Effecting service of the Summons, at the earliest possible date after filing the Petition, is very important because the Summons contains automatic restraining orders that, among other things, restrain either party from removing the children from the state, canceling or changing life or medical or other types of insurance, or disposing of property or taking loans out against it.  Also, within thirty days of service, the party served must fill out, serve on the other party (which can be by mail), and file with the court a “Response” form.  This is a form similar to the “Petition”.  The “Respondent” fills out similar statistical information and states whether he/she agrees or disagrees with the requests stated in the Petition.  (Stating he/she does not agree that there are irreconcilable differences is meaningless; it is without legal effect.)

With the Summons served, the divorce case has started.  Early on in the case, California law requires each party to fill out and serve on the other party what is called a “Declaration of Disclosure”.  This is a two-part form.  The first part is an “Income and Expense Declaration” on which the person states his/her income for the preceding twelve months, and lists his/her expenses by line-item category.  The second part is a “Schedule of Assets and Debts” on which the person lists by category all existing property and debts, whether joint or separate.  The purpose of the form is to ensure that both parties know, at an early stage of the divorce, what assets and debts exist, and what the income picture of the other party is.  The Declaration of Disclosure is signed under penalty of perjury, and a form stating it has been provided to the other side is filed with the court.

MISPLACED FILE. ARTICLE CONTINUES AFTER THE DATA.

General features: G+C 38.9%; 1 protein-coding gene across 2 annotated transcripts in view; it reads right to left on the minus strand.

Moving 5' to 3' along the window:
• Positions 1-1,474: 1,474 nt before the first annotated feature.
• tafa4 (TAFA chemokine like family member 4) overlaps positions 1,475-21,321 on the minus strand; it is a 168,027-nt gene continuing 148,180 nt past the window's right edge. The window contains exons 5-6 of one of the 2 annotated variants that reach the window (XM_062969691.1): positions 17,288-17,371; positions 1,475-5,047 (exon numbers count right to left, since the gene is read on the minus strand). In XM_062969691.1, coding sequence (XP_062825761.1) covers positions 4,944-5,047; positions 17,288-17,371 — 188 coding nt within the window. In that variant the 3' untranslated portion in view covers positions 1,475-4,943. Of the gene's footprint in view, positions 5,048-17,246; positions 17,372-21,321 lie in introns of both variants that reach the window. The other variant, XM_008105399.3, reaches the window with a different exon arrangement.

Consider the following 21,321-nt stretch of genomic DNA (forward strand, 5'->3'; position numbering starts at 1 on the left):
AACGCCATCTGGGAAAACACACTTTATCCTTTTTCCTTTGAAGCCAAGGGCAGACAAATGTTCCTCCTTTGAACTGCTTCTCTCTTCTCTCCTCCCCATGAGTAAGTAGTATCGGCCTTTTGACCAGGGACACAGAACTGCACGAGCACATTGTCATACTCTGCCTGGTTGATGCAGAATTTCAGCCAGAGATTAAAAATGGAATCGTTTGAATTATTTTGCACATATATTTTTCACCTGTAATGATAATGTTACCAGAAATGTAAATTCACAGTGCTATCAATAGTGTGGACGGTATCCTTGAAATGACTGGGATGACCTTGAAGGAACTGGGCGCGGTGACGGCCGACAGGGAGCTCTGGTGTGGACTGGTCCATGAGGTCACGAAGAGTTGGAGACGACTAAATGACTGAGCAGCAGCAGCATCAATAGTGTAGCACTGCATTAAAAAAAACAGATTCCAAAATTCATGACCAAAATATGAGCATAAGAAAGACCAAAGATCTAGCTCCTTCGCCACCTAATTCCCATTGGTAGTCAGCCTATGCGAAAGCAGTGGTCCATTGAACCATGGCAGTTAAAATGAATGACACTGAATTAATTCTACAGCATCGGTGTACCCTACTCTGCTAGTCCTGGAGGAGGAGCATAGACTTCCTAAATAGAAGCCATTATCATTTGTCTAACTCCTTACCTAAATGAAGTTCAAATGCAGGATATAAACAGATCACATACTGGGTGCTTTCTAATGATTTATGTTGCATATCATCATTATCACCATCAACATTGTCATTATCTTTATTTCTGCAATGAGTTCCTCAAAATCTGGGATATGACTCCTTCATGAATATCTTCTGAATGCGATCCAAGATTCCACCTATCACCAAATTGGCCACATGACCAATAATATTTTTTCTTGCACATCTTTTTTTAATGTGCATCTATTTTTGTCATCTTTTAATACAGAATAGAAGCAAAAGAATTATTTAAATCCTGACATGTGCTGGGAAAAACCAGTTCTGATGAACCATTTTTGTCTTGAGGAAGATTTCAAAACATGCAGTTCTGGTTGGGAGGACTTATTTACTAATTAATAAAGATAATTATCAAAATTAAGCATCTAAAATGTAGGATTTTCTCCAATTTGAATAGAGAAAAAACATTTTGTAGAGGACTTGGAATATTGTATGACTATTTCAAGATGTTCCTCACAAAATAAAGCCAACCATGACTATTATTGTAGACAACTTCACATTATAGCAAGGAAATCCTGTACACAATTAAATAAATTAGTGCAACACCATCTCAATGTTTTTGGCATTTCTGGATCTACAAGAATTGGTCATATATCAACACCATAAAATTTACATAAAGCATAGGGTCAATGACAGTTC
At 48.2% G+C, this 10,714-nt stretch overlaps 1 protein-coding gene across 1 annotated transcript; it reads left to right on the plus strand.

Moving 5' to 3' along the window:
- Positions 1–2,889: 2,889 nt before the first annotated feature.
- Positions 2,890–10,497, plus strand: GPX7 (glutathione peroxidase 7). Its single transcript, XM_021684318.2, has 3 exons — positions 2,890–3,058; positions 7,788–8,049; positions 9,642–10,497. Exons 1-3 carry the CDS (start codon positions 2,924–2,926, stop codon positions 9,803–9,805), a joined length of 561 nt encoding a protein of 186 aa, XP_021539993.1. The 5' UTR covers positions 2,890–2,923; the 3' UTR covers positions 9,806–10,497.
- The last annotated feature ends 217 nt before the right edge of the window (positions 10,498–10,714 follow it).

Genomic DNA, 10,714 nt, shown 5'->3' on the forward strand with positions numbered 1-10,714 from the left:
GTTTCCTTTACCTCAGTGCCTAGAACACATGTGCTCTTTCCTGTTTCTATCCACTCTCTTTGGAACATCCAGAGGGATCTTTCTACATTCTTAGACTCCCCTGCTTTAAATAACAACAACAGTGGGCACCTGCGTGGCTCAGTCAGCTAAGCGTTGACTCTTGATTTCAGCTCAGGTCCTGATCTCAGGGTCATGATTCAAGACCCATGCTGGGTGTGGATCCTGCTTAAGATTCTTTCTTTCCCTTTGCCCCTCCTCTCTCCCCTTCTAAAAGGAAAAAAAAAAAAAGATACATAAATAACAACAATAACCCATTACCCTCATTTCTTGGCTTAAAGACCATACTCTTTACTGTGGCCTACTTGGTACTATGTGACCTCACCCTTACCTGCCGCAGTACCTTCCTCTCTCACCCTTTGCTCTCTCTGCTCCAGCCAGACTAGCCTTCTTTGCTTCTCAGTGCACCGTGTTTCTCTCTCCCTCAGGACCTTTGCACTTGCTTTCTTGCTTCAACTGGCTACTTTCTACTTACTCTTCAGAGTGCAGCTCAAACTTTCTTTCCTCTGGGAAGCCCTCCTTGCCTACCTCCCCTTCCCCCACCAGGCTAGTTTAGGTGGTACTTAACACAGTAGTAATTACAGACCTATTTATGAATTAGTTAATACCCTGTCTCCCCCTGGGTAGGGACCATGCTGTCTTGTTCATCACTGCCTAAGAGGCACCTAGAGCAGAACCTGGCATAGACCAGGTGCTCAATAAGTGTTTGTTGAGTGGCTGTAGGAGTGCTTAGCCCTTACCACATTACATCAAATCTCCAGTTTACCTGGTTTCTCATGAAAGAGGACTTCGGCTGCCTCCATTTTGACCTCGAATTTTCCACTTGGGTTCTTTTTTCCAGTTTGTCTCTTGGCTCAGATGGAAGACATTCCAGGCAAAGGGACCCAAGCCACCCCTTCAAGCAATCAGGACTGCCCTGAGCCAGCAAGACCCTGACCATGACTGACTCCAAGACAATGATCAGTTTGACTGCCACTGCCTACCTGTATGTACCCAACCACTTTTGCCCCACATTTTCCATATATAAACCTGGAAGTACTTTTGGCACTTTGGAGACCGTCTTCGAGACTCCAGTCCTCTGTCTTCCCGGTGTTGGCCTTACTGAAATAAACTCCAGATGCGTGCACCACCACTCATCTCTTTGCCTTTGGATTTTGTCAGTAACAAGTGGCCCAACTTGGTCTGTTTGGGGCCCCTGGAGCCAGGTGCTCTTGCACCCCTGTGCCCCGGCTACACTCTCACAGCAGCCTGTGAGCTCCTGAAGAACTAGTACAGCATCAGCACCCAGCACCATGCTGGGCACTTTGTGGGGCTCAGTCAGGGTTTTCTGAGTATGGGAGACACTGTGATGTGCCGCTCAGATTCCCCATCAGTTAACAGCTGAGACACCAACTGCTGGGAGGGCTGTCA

With the above steps taken, the divorce process unfolds.  The procedural ways it can unfold are many and varied, and your attorney can provide you with an understanding of the available options and processes.

What is Collaborative Law?